Trump’s favorability rating did rise with his election, but that increase was modest and has since leveled and, more recently declined.  It remains significantly below 50%.

TRUMP FAVORABILITY RATINGS
October and pre-Election November
Post-Election November
December
January
Favorable
37%
39%
45%
40%
Unfavorable
60%
58%
49%
50%
Change Fav.
n/a
+2 pp
+6 pp
-5 pp
Net
-23 pp
-21 pp
-4 pp
-10 pp

The lack of confidence in Trump’s ability to handle the Presidency is utterly striking, particularly in the context of his predecessors.  Trump, simply stated, is viewed dimly when compared to each of them, whether Democratic or Republican.

CONFIDENCE IN TRUMP VERSUS PREDECESSORS
% Somewhat/very confident…
Handle an international crisis
Use military force wisely
Prevent major scandal in his administration
Work effectively with Congress to get things done
Trump 2016
43%
47%
44%
60%
Obama 2008
73%
71%
74%
89%
Bush 2000
71%
78%
77%
74%
Clinton 1992
70%
n/a
n/a
n/a

I am currently reading Jean Edward Smith’s devastating biography of George W. Bush.  It is harrowing to recall – in the context of Trump’s imminent presidency -- Bush’s lack of curiosity, limited attention span, unwillingness to think through nuances or even be exposed to contrary opinions, eagerness to make decisions, disdain for options, desire to have everything boiled down to black and white, his intense personalization of the presidency, and his willingness to bend the law and the facts to support his messianic vision of his power.  It is hard to read this without feeling that not only are we repeating this type of presidency, but doubling down on the worst of Bush’s impulses.  At least Bush (purportedly) read 16 biographies of Lincoln in his time in the White House (not that much rubbed off).

Presidential transitions usually cover three essential areas:  the post-election unification of the country, the building of the government (led and exemplified by Cabinet selections) and the setting of policies, particularly to define the “first 100 days.”  Let’s look at each in turn.

Unifying the Nation

Trump has approached this traditional transition task with the thorniest of olive branches ever imagined.  His effort in this arena is perhaps best typified by his New Year’s Eve tweet, which I quote in full:  “Happy New Year to all, including to my many enemies and those who have fought me and lost so badly they just don’t know what to do.  Love!”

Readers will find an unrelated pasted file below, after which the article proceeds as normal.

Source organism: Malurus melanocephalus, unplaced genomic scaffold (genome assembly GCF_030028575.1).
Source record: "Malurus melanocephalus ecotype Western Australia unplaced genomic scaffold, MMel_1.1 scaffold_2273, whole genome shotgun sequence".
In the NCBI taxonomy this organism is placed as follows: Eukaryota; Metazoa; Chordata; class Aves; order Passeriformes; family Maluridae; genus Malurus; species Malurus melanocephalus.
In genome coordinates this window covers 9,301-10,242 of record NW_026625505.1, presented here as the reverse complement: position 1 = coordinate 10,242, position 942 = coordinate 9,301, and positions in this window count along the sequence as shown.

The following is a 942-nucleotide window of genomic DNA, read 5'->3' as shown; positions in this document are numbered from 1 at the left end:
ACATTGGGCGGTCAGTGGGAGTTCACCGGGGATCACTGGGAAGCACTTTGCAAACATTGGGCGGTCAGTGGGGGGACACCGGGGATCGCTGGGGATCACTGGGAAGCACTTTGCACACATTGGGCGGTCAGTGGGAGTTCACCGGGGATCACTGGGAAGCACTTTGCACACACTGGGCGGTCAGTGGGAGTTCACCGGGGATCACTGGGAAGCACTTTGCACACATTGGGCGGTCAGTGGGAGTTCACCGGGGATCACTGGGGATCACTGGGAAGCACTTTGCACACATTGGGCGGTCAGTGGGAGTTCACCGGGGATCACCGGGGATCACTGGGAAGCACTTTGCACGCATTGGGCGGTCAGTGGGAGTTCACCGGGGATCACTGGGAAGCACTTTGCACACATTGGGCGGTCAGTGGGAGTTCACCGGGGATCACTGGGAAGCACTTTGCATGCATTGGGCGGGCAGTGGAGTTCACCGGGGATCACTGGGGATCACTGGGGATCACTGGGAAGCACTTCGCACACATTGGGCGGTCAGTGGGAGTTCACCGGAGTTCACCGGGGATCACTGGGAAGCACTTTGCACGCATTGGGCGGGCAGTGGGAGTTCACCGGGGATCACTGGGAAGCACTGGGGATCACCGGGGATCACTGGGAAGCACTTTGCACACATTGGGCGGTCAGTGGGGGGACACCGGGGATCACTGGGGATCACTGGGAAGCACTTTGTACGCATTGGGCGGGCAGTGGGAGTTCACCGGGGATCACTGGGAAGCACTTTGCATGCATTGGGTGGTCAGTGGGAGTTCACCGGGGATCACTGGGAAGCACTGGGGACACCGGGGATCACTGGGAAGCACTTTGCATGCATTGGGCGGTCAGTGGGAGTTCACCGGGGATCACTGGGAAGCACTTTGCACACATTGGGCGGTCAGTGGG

He actually got off to a good start.  You will recall his dead-of-night acceptance speech, which was brief, conciliatory and restrained.  He exhibited none of the self-promoting over-the-top persona we had come to know well.  He was gracious and hit the proper notes.  This extended into his meeting with President Obama days later, in which he lauded a president that he had ridiculed, and certainly seemed to listen to the substance of Obama’s message, particularly on health care and the need to sustain at least some aspects of the ACA.  The only off-note was that Trump truly seemed to shrink in the moment, looking more than a little overwhelmed, and seemingly leaning on the President rather heavily.

But like the several times in the campaign when it appeared Trump was moving to a more “presidential” mode, this era of humility and restraint proved impossible to sustain for more than a few days.  Perhaps it was the protests in the streets, or the Hamilton moment (when a cast member asked Vice President-elect Pence -- in attendance – to, in essence, govern on behalf of the whole nation, not just the “base”).  But whatever the trigger, the old Trump roared back, and this familiar Trump has been anything but unifying.  He embarked on a “Victory Tour,” rallies among the faithful, returning to campaign mode, with the same language, the same arrogance, the same disdain for his “enemies” – and the tour was only conducted in states he had carried.  What more symbolism does one need?

Trump’s Policies

In the immediate post-Election period, Trump seemed to walk back nearly every hardline position he had articulated in the campaign.  On health care, his post-Obama statement indicated a willingness to protect at least aspects of the ACA (a practical impossibility given that the unpopular parts pay for the popular ones).  On the environment, he signaled that he would at least review the previously condemned Paris Accords, perhaps prodded by the closet-liberal daughter Ivanka, a well-known advocate for confronting climate change.  The call for The Wall turned into a recognition that it might be merely a “fence” in certain areas.  And so on.

But again, this has given way to a return to the hard-line Trump.  Obamacare would be repealed and simultaneously replaced (a trapeze act worthy of the Ringling Brothers, and destined to follow a similar fate – the circus is closing and there is no way to reconcile the dozens of GOP proposals on any kind of rapid timetable).  Obama’s environmental executive actions appear to be ready for the scrap heap, a stroke of the pen undone as easily as they were enacted.  And The Wall is back, in full, albeit on what Trump now claims will be a “pay later” basis by the Mexicans.

There is irony here, and it is embodied in Trump’s cabinet picks.

Trump’s Cabinet

Trump’s policy olive branches stopped at roughly the same time he began to select his cabinet, and that seemed to be no coincidence.